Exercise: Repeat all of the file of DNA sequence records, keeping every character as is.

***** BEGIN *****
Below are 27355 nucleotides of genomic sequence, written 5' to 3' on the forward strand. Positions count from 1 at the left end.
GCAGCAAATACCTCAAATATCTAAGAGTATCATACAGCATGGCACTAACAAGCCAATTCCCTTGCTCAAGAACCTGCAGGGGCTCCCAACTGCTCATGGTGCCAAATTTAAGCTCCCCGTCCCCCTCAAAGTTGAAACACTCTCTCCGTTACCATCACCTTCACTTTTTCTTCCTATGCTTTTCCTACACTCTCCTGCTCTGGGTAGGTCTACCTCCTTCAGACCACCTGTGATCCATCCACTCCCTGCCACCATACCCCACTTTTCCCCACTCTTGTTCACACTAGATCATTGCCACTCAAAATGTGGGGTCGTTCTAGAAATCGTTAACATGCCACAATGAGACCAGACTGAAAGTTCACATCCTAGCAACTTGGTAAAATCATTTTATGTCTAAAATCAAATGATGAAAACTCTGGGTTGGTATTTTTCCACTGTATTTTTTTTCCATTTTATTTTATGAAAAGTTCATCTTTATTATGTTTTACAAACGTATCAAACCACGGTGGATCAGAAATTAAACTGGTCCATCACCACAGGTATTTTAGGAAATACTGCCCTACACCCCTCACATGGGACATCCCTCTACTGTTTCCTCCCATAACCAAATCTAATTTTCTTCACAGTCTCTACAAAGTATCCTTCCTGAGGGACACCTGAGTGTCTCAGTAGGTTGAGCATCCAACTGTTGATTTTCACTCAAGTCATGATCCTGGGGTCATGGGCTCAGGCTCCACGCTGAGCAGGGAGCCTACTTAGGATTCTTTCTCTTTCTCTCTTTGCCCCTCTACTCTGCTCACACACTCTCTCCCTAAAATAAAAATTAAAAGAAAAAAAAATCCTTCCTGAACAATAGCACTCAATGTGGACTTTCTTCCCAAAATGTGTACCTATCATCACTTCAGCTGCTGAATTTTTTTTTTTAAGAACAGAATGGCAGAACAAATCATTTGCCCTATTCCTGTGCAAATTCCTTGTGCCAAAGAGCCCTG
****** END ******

Below are 27355 nucleotides of genomic sequence, written 5' to 3' on the forward strand. Positions count from 1 at the left end.
GCAGCAAATACCTCAAATATCTAAGAGTATCATACAGCATGGCACTAACAAGCCAATTCCCTTGCTCAAGAACCTGCAGGGGCTCCCAACTGCTCATGGTGCCAAATTTAAGCTCCCCGTCCCCCTCAAAGTTGAAACACTCTCTCCGTTACCATCACCTTCACTTTTTCTTCCTATGCTTTTCCTACACTCTCCTGCTCTGGGTAGGTCTACCTCCTTCAGACCACCTGTGATCCATCCACTCCCTGCCACCATACCCCACTTTTCCCCACTCTTGTTCACACTAGATCATTGCCACTCAAAATGTGGGGTCGTTCTAGAAATCGTTAACATGCCACAATGAGACCAGACTGAAAGTTCACATCCTAGCAACTTGGTAAAATCATTTTATGTCTAAAATCAAATGATGAAAACTCTGGGTTGGTATTTTTCCACTGTATTTTTTTTCCATTTTATTTTATGAAAAGTTCATCTTTATTATGTTTTACAAACGTATCAAACCACGGTGGATCAGAAATTAAACTGGTCCATCACCACAGGTATTTTAGGAAATACTGCCCTACACCCCTCACATGGGACATCCCTCTACTGTTTCCTCCCATAACCAAATCTAATTTTCTTCACAGTCTCTACAAAGTATCCTTCCTGAGGGACACCTGAGTGTCTCAGTAGGTTGAGCATCCAACTGTTGATTTTCACTCAAGTCATGATCCTGGGGTCATGGGCTCAGGCTCCACGCTGAGCAGGGAGCCTACTTAGGATTCTTTCTCTTTCTCTCTTTGCCCCTCTACTCTGCTCACACACTCTCTCCCTAAAATAAAAATTAAAAGAAAAAAAAATCCTTCCTGAACAATAGCACTCAATGTGGACTTTCTTCCCAAAATGTGTACCTATCATCACTTCAGCTGCTGAATTTTTTTTTTTAAGAACAGAATGGCAGAACAAATCATTTGCCCTATTCCTGTGCAAATTCCTTGTGCCAAAGAGCCCTG